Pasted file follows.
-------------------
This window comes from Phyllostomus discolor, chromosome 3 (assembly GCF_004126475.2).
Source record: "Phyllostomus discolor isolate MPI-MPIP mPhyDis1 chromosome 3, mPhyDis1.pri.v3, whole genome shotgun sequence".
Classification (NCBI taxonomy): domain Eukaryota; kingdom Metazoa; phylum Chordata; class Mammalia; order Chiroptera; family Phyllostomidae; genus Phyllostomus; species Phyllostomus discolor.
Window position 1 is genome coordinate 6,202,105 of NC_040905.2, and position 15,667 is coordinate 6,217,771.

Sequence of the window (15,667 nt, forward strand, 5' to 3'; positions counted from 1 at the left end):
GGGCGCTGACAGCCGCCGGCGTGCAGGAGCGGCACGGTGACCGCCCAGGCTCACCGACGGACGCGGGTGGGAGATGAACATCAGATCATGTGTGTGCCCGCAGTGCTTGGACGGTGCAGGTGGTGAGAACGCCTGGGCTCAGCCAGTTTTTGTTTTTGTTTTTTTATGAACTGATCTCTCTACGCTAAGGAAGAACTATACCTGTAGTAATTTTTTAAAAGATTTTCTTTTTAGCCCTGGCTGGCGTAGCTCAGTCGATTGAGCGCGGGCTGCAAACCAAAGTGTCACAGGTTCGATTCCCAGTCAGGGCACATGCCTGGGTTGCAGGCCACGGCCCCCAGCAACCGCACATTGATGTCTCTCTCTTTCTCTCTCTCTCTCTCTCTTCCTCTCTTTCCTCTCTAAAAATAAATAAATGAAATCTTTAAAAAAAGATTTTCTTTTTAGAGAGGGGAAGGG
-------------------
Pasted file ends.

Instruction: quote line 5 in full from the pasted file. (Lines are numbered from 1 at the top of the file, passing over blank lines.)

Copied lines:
Sequence of the window (15,667 nt, forward strand, 5' to 3'; positions counted from 1 at the left end):